It occurred to me that there are about seven Hawaiʻi’s – that is, seven classes of people who, while intermingled, basically have a different experience of Hawaiʻi – as if there were seven different universes on this island (I confine myself somewhat to Oʻahu, which I know best). I wonʻt go into the details, because they are charged with racial and class stereotypes, but the point is that these “Hawaiʻi’s” have little to do with each other. They interact only in superficial ways. Iʻm constantly amazed that people live on Oʻahu and have rarely, if ever, been to certain places, and basically donʻt know their way around this small island. And despite this ignorance, some have a blatant disdain for others, based purely on geography. These “Hawaiʻis” are, but are not only, class-based divisions. Geography determines access to people, schools and resources, but race plays a dominant role.

Jonathan Okamura, in his book Ethnicity and Inequality in Hawaiʻi, posits at least two Hawaiʻi’s – an overclass consisting of Haole, Chinese and Japanese, and an underclass of Filipinos, Hawaiians and Samoans. Everyone knows this, but Okamura’s contribution is that he supports his claim with data, which shows that:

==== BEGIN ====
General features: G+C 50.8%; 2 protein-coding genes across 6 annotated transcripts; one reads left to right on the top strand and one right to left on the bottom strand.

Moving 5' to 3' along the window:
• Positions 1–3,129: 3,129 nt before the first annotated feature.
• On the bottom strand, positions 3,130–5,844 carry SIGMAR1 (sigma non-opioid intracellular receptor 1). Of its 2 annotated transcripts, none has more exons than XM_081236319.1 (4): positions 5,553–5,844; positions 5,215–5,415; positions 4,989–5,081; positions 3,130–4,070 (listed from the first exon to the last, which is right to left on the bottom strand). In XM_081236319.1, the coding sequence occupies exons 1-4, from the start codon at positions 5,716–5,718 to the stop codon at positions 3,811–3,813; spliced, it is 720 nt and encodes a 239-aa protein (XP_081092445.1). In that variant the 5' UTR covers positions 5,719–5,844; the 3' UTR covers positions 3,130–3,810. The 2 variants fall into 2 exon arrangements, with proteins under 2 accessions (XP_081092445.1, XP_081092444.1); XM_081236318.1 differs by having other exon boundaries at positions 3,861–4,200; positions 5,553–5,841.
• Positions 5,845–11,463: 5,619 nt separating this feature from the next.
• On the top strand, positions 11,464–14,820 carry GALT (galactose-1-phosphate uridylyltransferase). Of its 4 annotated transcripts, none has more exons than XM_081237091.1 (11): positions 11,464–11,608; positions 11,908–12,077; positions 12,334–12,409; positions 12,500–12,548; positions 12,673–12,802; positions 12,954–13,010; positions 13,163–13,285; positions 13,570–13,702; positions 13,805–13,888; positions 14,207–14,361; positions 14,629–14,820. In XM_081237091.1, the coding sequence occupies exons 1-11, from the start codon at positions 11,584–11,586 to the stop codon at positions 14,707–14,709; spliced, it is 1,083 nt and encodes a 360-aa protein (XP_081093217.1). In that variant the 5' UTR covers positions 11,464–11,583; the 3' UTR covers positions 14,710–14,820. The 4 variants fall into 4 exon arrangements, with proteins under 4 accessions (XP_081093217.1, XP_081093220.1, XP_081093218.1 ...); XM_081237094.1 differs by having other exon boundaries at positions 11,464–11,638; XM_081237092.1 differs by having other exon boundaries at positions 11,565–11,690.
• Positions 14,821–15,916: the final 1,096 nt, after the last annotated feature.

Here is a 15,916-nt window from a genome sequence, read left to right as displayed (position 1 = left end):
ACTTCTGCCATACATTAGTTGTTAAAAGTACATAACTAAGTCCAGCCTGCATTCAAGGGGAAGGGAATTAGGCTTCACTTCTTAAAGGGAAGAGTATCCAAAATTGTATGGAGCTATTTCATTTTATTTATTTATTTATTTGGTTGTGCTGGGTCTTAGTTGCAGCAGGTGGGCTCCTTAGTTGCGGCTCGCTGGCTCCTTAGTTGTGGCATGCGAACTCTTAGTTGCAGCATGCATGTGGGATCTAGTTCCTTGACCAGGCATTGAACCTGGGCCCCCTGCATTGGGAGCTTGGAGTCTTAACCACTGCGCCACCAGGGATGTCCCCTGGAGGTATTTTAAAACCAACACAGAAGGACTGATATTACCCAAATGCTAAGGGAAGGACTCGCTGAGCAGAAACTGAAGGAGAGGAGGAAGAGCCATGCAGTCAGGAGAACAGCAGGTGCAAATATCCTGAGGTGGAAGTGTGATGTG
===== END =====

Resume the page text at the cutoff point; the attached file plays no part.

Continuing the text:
ethnicity not race or class, signifies difference for Hawai’i’s people and therefore structures their social relations. In Hawai’i, residents attribute greater social significance to the presumed cultural differences between ethnicities than to more obvious physical differences, such as skin colour. According to Okamura, ethnicity regulates disparities in access to resources, rewards, and privileges among ethnic groups, as he demonstrates in his analysis of socioeconomic and educational inequalities in the state. He shows that socially and economically dominant ethnic groups – Chinese Americans, Japanese Americans, and whites – have stigmatized and subjugated the islands’ other ethnic groups – especially Native Hawaiians, Filipino Americans, and Samoans. He demonstrates how ethnic stereotypes have been deployed against ethnic minorities and how these groups have contested their subordinate political and economic status by articulating new identities for themselves.

In his chapter on race in the book The Value of Hawaiʻi, John P. Rosa (authority on the 1931 Massie-Kahahawai cases) clarifies the distinction between ethnicity and race: the first is a perceived category, while the second is more akin to a biological (or anthropological) category, like what might be used on the census – “haole” vs. “caucasian,” for example. These perceived categories of ethnicity are deployed to create a kind of segregation. And because of this segregation – let’s call it what it is, whether racial, class-based, or merely geographic –  people are not really able to see outside of their own frames of reference.

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The OHA Ceded Lands Settlement